Employers are not currently required to report on the ethnicity pay gap; a Government consultation on introducing such a duty closed at the end of January 2019 and its response is awaited. In the meantime, a number of large employers have signed up to a pledge to report voluntarily, organised by Involve, which has published a Framework for Ethnicity Pay Gap Reporting to assist employers – available here.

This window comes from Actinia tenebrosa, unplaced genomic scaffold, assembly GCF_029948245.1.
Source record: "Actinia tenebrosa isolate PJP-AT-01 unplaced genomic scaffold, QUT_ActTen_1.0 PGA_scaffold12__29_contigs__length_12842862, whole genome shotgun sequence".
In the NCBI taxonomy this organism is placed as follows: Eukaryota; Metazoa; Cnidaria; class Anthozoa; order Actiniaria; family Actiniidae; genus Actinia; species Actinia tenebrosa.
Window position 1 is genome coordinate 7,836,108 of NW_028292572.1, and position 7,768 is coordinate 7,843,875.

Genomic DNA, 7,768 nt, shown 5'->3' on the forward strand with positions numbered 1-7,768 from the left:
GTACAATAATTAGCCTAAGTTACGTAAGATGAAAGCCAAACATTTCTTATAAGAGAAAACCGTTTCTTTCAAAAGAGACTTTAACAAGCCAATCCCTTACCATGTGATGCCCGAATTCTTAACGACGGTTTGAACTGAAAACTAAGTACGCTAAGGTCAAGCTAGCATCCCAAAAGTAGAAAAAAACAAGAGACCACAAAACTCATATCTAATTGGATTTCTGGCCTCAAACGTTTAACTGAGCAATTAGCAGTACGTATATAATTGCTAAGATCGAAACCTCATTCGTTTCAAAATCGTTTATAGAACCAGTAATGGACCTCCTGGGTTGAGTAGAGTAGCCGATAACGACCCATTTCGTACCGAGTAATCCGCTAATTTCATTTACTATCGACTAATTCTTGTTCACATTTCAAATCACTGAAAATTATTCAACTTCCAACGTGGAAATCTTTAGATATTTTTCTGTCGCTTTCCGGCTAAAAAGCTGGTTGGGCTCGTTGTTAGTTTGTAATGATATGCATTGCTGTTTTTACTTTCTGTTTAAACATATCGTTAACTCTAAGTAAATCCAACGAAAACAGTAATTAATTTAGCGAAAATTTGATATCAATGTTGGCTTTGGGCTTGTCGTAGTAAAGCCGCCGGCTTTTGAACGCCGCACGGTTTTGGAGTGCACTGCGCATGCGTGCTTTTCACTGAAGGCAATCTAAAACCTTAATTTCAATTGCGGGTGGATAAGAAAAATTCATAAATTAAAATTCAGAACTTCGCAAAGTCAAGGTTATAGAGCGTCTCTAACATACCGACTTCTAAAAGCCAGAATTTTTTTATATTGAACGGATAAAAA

With the second deadline for gender pay gap reports a month away, more guidance has been published (in addition to that covered here). The Government Equalities Office has published two sets of guidance, Eight ways to understand your gender pay gap and Four steps to developing a gender pay gap action plan, to help employers close their gender pay gaps. The first proposes a set of questions focussing on potential gender imbalance in recruitment, promotion or retention, starting salaries/other particular aspects of pay, or performance rating. It also suggests that employers ask whether there is sufficient support for part-time employees to progress, and whether both men and women with caring responsibilities are supported, stating that employers may wish to enhance pay for shared parental leave to encourage men to take it and to advertise all jobs as flexible by default. The second guide highlights the need for buy-in from senior people and the involvement of a wide range of stakeholders in developing an action plan, and emphasises the need for specific, time-bound targets and a named individual to drive the plan forward.